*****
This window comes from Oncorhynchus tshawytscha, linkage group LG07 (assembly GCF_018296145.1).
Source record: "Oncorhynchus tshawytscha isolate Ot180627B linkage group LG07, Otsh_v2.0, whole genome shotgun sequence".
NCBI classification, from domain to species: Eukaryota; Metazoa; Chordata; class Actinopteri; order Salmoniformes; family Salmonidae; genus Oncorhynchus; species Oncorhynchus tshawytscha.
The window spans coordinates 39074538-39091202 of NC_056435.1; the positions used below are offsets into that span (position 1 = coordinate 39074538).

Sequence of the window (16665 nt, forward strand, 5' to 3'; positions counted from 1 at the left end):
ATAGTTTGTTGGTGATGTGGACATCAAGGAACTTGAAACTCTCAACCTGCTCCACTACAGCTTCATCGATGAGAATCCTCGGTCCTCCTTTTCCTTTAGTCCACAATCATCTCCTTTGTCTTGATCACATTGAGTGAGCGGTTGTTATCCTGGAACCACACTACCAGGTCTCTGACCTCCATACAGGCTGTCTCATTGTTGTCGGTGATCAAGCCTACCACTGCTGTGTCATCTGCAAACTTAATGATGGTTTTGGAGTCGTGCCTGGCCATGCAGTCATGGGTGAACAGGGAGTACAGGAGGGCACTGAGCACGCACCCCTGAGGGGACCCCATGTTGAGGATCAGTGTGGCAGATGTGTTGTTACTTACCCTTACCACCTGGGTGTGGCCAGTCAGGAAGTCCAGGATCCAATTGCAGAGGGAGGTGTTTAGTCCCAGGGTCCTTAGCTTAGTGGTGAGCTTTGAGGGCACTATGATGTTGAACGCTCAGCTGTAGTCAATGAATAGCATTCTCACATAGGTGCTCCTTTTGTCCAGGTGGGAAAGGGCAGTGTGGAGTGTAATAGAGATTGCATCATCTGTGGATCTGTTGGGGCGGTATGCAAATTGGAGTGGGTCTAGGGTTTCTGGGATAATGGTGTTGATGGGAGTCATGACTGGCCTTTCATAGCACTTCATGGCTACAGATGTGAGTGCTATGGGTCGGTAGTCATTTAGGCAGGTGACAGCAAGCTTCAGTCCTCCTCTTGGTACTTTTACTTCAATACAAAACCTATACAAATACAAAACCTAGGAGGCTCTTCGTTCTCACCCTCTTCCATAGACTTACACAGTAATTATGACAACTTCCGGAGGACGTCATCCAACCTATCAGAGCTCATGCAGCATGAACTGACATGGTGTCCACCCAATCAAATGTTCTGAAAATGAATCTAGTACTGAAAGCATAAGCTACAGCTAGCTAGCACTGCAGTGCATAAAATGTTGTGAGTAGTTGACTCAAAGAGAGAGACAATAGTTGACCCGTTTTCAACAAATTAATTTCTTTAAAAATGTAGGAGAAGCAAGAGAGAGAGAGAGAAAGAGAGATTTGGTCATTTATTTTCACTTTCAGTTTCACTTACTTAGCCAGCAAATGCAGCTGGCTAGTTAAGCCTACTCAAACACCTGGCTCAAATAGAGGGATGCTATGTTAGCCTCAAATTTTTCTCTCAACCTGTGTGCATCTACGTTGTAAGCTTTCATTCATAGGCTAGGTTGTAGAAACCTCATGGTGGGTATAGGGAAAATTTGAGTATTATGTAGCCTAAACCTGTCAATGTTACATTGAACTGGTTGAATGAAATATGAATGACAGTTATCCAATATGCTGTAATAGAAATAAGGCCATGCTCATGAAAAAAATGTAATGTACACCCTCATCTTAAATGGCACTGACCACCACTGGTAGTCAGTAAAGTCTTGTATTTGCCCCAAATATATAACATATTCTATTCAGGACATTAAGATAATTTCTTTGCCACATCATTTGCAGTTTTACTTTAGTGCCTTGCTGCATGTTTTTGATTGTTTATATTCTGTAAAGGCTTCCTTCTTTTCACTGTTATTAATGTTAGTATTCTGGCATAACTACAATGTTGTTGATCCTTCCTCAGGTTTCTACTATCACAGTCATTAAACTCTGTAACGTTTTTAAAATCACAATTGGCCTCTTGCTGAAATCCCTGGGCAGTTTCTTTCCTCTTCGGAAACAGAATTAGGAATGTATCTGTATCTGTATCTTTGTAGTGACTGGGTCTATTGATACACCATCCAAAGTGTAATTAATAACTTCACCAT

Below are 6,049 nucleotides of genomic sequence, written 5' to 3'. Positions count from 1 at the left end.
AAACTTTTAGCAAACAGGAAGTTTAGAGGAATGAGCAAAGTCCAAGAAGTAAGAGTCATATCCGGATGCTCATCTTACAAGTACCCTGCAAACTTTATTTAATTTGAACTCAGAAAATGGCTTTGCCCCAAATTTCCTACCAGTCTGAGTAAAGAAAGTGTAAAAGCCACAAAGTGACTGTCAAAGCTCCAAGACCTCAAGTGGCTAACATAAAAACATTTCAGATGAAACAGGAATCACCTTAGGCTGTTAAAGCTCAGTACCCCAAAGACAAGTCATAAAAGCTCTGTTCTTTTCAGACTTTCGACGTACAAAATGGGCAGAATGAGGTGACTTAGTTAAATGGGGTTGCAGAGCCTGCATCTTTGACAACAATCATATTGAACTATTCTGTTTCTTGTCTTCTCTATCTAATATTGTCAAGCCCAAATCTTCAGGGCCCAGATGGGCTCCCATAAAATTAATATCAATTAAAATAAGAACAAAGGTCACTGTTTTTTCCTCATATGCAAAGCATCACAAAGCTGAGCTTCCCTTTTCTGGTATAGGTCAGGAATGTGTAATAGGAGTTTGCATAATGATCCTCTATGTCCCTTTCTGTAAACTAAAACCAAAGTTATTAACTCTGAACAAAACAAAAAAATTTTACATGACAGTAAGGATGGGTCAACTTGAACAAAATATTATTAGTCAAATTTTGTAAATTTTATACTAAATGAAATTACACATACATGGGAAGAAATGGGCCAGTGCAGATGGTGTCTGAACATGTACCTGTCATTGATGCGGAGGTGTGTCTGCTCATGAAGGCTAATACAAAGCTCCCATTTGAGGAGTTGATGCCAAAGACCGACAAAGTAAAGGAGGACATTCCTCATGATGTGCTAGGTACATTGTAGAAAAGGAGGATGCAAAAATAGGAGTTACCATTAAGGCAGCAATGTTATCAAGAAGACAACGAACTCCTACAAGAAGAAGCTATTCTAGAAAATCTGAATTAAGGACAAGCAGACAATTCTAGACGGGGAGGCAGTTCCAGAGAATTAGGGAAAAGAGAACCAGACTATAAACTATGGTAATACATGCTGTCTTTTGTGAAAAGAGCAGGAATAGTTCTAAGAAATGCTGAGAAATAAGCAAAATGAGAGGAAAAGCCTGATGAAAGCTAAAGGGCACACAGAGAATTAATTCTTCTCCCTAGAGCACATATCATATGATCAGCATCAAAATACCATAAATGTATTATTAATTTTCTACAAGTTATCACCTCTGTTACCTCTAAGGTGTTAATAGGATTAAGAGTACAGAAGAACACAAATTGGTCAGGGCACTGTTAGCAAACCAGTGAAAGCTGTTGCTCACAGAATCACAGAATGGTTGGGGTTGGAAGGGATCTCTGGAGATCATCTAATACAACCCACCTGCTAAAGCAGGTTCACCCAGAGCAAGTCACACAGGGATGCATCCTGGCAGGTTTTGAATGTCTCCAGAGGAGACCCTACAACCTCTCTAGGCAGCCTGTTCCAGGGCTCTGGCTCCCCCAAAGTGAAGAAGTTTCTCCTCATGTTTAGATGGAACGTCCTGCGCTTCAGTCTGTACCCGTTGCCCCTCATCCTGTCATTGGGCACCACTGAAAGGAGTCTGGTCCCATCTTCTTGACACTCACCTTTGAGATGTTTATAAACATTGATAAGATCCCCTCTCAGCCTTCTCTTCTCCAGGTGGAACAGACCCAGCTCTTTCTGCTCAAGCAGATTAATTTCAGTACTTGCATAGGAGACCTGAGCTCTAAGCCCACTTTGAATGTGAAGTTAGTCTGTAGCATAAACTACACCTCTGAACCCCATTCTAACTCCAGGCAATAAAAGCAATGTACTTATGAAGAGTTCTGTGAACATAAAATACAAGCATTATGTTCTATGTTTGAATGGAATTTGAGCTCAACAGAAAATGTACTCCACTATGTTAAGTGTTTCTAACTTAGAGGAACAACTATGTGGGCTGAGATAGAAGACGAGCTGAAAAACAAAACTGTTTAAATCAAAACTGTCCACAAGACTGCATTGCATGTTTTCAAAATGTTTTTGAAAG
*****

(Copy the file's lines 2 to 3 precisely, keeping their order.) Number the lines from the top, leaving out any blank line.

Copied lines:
Source record: "Oncorhynchus tshawytscha isolate Ot180627B linkage group LG07, Otsh_v2.0, whole genome shotgun sequence".
NCBI classification, from domain to species: Eukaryota; Metazoa; Chordata; class Actinopteri; order Salmoniformes; family Salmonidae; genus Oncorhynchus; species Oncorhynchus tshawytscha.